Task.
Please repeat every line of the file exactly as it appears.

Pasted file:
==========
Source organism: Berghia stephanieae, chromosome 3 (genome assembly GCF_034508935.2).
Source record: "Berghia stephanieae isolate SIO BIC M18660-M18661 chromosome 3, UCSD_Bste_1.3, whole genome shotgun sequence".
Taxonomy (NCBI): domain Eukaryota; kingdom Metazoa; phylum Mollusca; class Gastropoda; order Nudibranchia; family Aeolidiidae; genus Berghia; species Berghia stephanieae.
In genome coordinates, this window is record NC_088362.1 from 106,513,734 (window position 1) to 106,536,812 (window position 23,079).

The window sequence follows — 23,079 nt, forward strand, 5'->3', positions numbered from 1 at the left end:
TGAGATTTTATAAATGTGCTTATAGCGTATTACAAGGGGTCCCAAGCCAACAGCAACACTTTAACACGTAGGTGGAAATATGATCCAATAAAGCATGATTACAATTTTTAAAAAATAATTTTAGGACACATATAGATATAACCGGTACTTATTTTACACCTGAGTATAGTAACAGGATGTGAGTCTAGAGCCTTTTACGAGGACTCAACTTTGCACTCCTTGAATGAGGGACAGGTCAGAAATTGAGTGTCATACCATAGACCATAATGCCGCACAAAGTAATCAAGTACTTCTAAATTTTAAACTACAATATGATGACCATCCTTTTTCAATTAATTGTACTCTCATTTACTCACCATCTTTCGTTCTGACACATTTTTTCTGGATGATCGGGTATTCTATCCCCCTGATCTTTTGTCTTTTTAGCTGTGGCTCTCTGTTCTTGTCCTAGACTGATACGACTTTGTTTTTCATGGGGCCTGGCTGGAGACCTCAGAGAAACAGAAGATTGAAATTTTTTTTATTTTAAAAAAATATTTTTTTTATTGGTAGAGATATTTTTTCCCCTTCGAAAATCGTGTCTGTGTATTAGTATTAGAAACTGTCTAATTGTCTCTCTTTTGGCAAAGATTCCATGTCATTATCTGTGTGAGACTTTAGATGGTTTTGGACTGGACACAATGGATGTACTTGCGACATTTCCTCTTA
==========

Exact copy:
Source organism: Berghia stephanieae, chromosome 3 (genome assembly GCF_034508935.2).
Source record: "Berghia stephanieae isolate SIO BIC M18660-M18661 chromosome 3, UCSD_Bste_1.3, whole genome shotgun sequence".
Taxonomy (NCBI): domain Eukaryota; kingdom Metazoa; phylum Mollusca; class Gastropoda; order Nudibranchia; family Aeolidiidae; genus Berghia; species Berghia stephanieae.
In genome coordinates, this window is record NC_088362.1 from 106,513,734 (window position 1) to 106,536,812 (window position 23,079).

The window sequence follows — 23,079 nt, forward strand, 5'->3', positions numbered from 1 at the left end:
TGAGATTTTATAAATGTGCTTATAGCGTATTACAAGGGGTCCCAAGCCAACAGCAACACTTTAACACGTAGGTGGAAATATGATCCAATAAAGCATGATTACAATTTTTAAAAAATAATTTTAGGACACATATAGATATAACCGGTACTTATTTTACACCTGAGTATAGTAACAGGATGTGAGTCTAGAGCCTTTTACGAGGACTCAACTTTGCACTCCTTGAATGAGGGACAGGTCAGAAATTGAGTGTCATACCATAGACCATAATGCCGCACAAAGTAATCAAGTACTTCTAAATTTTAAACTACAATATGATGACCATCCTTTTTCAATTAATTGTACTCTCATTTACTCACCATCTTTCGTTCTGACACATTTTTTCTGGATGATCGGGTATTCTATCCCCCTGATCTTTTGTCTTTTTAGCTGTGGCTCTCTGTTCTTGTCCTAGACTGATACGACTTTGTTTTTCATGGGGCCTGGCTGGAGACCTCAGAGAAACAGAAGATTGAAATTTTTTTTATTTTAAAAAAATATTTTTTTTATTGGTAGAGATATTTTTTCCCCTTCGAAAATCGTGTCTGTGTATTAGTATTAGAAACTGTCTAATTGTCTCTCTTTTGGCAAAGATTCCATGTCATTATCTGTGTGAGACTTTAGATGGTTTTGGACTGGACACAATGGATGTACTTGCGACATTTCCTCTTA